When Rubashov gives in and confesses, it is not because of the torture – he has suffered worse at the hands of the Nazis without confessing – so much as from complete inner emptiness. “I asked myself,” he says at his trial, almost in Bukharin’s words, “‘For what am I fighting?’” For what, indeed? Any right to protest against torture, secret prisons, organised lying and so forth he has long since forfeited. He recognises that what is now happening is the consequence of his own acts – even feels a sort of admiration for Gletkin, as the kind of subhuman being probably needed to guide the Revolution through its present stage. The Moscow trials were a horrible spectacle, but if one remembered what the history of the Old Bolsheviks had been it was difficult to be sorry for them as individuals. They took the sword, and they perished by the sword, as Stalin presumably will also, unless he should happen to die prematurely, like Lenin.

Brilliant as this book is as a novel, and a piece of brilliant literature, it is probably most valuable as an interpretation of the Moscow “confessions” by someone with an inner knowledge of totalitarian methods. What was frightening about these trials was not the fact that they happened – for obviously such things are necessary in a totalitarian society – but the eagerness of Western intellectuals to justify them. Correspondents of Liberal newspapers pronounced themselves “completely satisfied” by the confessions of men who had been dragged into the light after, in some cases, years of solitary confinement; an eminent lawyer even produced a theory that the loss of the right to appeal was a great advantage to the accused! The simultaneous cases in Spain, in which exactly the same accusations were made but no confessions obtained, were sedulously covered up or lied about in the Left-wing press. It was, of course, obvious that the accused in the Russian cases had been tortured or threatened with torture, but the explanation is probably more complex than that. Mr Koestler thinks, like Souvarine, that “for the good of the Party” was probably the final argument; indeed, his book is rather like an expanded pamphlet, Cauchemar en URSS. As a piece of writing it is a notable advance on his earlier work.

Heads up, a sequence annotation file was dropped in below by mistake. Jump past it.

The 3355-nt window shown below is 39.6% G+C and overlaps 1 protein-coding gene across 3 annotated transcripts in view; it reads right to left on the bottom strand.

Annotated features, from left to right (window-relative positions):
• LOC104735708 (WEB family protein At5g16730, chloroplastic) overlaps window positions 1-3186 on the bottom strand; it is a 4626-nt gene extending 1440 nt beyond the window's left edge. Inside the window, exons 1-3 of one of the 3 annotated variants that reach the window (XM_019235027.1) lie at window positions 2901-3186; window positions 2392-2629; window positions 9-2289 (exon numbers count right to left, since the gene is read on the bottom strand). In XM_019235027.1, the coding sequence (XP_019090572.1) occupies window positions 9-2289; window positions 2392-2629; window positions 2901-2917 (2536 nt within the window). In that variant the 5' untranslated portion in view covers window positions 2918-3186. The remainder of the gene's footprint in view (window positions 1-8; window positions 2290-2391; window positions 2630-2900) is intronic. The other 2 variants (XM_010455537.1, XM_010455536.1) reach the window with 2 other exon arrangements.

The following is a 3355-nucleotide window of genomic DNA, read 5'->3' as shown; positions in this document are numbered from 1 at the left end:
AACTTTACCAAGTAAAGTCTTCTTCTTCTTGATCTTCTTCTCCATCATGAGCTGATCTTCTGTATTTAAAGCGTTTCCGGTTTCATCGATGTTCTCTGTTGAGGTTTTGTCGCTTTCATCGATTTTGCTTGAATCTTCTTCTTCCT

4 January 1941

Arthur Koestler at home in Austria in 1967. Photo: Getty Images.

George Orwell was a contributor of the New Statesman in the Thirties and Forties.

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Marvel has moved past the post-credits teaser, and it's all the better for it

Individual stories are suddenly taking precedence over franchise building.

The lasting contribution of 2008’s Iron Man to contemporary cinema comes not from the content of the film itself, but in its Avengers-teasing post-credits scene featuring an eyepatch-sporting Samuel L. Jackson. While post-credits scenes were not invented by Marvel, their widespread adoption in other blockbusters is a testament to Marvel using them to titillate and frustrate.

Fast forward nine years and Marvel’s direction has significantly altered. Having moved to a three-film-a-year structure ahead of next year’s climactic Infinity War, their two releases this summer have featured less explicit connective tissue, using post-credits scenes that are, in typical Marvel fashion, self-reflexive and fun – but this time with no teases for films to come.

Where previous Marvel Cinematic Universe (MCU) films have trailed characters donning superhero mantles, confrontations to come, or more light-hearted team ups, Guardians of the Galaxy Vol. 2 decided to lovingly poke fun at Marvel grandmaster Stan Lee, leaving him stranded on a godforsaken space rock in the outer reaches of the stars. Spider-Man: Meanwhile Homecoming targeted filmgoers who had stayed until the end in expectation of a tease, only to receive a Captain America educational video on the virtues of “patience”.